National Doctors Day 2022: Symptoms, Preventive Tips for Economy Class Syndrome | Health
Economy class syndrome is the medical term for one or more blood clots in the major veins carrying blood from the lower extremities (usually) to the heart when it is necessary to sit in the same position for a long time, e.g. For example, sitting on an airplane for long hours can lead to what is called traveler’s thrombosis, which occurs when a person sits in the same position for a long time without much movement and affects about two to three people out of 1,000 people per year. As travel has opened up, people are continuously flying long hours and traveling many miles to various destinations. Therefore, Deep Vein Thrombosis or Economy Class Syndrome occurs in many people when they regularly travel by air and encounter health-related difficulties and in front of domestic doctors. Day 2022, we will shed light on its causes, symptoms and prevention tips.
In an interview with HT Lifestyle, Dr. Ambanna Gowda, Consultant Physician and Diabetologist at SPARSH Hospital, said, “There are several reasons for this. This happens because the airplane creates a micro-environmental condition where immobilization, reduced oxygen tension, uncomfortable and tight seats, circadian dysrhythmia i.e. changes in the disruption of the normal sleep cycle, wakefulness and sleep, due to time zone differences (jet lag) leading to Economy Class Syndrome. These are the conditions that disrupt the health of passengers.
Lending his expertise to the same, Dr. Suheil Dhanse, Interventional Cardiologist at Thane’s Horizon Prime Hospitals, revealed, “It has also been known to occur after long-haul flights, earning it the nickname ‘Syndrome’. economy class”. Sitting, especially sleeping, in a cramped seat with little room for leg movement leads to pooling of blood in the lower extremities and, therefore, a tendency for blood clots to form in the veins This is further exacerbated by dehydration during air travel and alcohol consumption Pregnant women, the elderly, patients with cancer or other pro-clotting states (conditions causing a predisposition to clotting) and those taking oral contraceptives are at increased risk.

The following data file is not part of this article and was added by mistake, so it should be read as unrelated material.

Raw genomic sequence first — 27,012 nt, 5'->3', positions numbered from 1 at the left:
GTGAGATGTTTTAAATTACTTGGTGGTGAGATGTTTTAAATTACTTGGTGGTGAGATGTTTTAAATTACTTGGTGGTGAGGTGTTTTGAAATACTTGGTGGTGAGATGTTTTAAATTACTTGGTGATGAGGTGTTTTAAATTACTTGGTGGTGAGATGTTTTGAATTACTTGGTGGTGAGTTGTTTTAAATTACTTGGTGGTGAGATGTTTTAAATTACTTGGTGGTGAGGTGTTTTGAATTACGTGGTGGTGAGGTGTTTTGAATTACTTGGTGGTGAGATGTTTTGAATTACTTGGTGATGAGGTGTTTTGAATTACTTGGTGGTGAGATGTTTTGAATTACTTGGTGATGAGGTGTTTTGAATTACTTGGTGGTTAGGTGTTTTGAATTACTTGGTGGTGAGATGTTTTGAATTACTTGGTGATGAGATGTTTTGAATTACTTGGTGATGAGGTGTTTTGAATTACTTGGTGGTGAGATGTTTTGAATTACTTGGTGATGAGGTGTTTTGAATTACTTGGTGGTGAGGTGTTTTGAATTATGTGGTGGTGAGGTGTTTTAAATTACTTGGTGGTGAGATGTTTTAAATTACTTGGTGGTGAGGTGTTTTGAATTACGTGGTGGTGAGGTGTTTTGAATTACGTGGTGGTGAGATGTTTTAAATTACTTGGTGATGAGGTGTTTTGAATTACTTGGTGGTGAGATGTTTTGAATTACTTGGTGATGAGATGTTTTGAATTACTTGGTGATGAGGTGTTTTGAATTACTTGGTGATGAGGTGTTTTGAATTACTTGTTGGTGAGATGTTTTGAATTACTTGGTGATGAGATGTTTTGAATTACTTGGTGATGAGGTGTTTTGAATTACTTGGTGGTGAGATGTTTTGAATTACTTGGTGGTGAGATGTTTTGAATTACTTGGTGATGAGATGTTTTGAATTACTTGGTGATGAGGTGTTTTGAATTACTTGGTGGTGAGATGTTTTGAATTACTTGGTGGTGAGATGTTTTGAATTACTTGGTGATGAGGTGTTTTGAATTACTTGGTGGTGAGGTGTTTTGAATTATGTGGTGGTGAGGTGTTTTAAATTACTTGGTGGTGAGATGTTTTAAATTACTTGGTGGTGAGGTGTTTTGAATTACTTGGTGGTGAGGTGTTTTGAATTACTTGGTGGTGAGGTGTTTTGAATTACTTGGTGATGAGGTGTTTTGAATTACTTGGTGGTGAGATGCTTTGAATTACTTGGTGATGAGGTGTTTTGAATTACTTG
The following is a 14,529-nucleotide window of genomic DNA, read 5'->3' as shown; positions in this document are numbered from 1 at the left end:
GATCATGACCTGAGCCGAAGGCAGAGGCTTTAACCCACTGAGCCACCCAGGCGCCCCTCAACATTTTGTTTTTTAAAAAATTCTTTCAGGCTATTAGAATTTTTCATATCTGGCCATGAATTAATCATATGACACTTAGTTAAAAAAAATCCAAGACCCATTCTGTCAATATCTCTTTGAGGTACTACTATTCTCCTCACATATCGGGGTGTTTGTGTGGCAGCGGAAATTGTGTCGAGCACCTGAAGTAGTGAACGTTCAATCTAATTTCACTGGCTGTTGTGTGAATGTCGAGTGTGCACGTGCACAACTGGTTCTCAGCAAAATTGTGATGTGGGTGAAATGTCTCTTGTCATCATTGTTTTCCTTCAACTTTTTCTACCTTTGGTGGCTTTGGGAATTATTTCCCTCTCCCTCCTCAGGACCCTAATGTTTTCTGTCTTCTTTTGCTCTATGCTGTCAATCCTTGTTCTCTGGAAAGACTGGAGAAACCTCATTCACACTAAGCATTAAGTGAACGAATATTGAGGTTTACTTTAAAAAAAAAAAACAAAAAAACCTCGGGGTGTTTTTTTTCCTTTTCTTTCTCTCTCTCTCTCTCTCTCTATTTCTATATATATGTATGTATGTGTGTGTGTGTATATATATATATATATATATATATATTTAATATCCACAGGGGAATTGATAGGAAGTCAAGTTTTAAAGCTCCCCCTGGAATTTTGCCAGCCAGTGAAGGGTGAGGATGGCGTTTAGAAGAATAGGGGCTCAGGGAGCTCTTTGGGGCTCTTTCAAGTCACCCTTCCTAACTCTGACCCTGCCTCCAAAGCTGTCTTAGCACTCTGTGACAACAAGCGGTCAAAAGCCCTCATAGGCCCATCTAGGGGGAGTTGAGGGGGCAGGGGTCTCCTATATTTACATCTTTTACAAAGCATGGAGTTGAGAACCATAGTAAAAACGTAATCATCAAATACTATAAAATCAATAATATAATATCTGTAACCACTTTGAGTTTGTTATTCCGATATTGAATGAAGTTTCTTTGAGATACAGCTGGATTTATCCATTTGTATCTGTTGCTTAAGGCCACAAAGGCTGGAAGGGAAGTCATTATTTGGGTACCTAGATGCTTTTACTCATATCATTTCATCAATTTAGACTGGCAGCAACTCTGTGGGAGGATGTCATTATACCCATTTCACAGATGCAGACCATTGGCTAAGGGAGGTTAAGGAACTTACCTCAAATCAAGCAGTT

According to Dr. Ambanna Gowda, it causes symptoms such as fatigue, anxiety, nausea, swelling, redness, muscle pain, tenderness around the calf muscle part of the leg. He said: “A passenger’s high BMI, hypobaric hypoxia, low humidity, pregnancy, hypercoagulable state, smokers, women on oral contraceptives, hormone therapies, cancer patients are more predisposed. When they sit for long hours without moving and if the factors mentioned above exist, they are considered to be at high risk of developing blood clots in the leg due to travel, also known as venous thromboembolism or traveler’s thrombosis. It can happen in middle-aged people or older people in general.
Adding to the list, Dr Suheil Dhanse said: “Symptoms are usually pain, swelling and redness of the affected limb. DVT is known to occur during pregnancy or after a period of prolonged bed rest or immobilization (such as after major surgery/hospitalization). A life-threatening complication of the disease is pulmonary embolism – a condition in which part or all of the clot breaks free and travels to the heart. The clot lodges in the blood vessels carrying blood from the heart to the lungs and causes severe symptoms like shortness of breath or even cardiorespiratory collapse and cardiac arrest.
Emphasizing that preventive measures are very few and very specific to each individual, Dr Ambanna Gowda suggested:
1. Choose a suitable outfit: Pick something you’re comfortable wearing.
2. Take frequent walks: Do not remain inactive for more than six to eight hours at any one location in the flight
3. Do light exercises: Take a walk and do some light leg stretching exercises.
4. Hydrate frequently: Drink water regularly
He added: “If you are predisposed to the disease, your doctor may recommend elastic compression stockings which may help. People who develop blood clots in the legs or venous thromboembolism may experience a few symptoms a few weeks after travel. After the plane trip, one can develop this for the next two to eight weeks. So be sure to mention your travel history to your doctor if you notice any symptoms. Clots in the legs can sometimes dislodge from the legs and travel to the lungs and cause a condition known as pulmonary embolism causing heart conditions, such as stroke or stroke. It can be a serious complication.
Dr. Suheil Dhanse advised following simple steps to help prevent DVT and its complications. These steps include:
1. Drink enough water
2. Avoid excessive consumption of alcoholic beverages
3. Get up and walk for a few minutes at least once in 1-2 hours
4. In a seated upright or reclined position, exercise both legs by flexing your foot up and down (as if pressing the accelerator and releasing it) as often as possible. This exercise acts as a pump for the blood vessels in your leg, improving the return of blood to your heart.
5. Wear “graduated compression stockings” that are tighter around the ankles and feet than the thighs, to reduce pooling of blood in the legs and feet.
Whenever people with such predisposing factors or history of medical disease travel long distances, they should consult and inform the family doctor or the attending physician because most of the time they think it is not important . Ideally, it is good to inform and discuss with your doctor if you are taking long distance flights so that the necessary precautions can be taken and the incidences of economy class syndrome can be avoided. The longer the air travel, the higher the risk.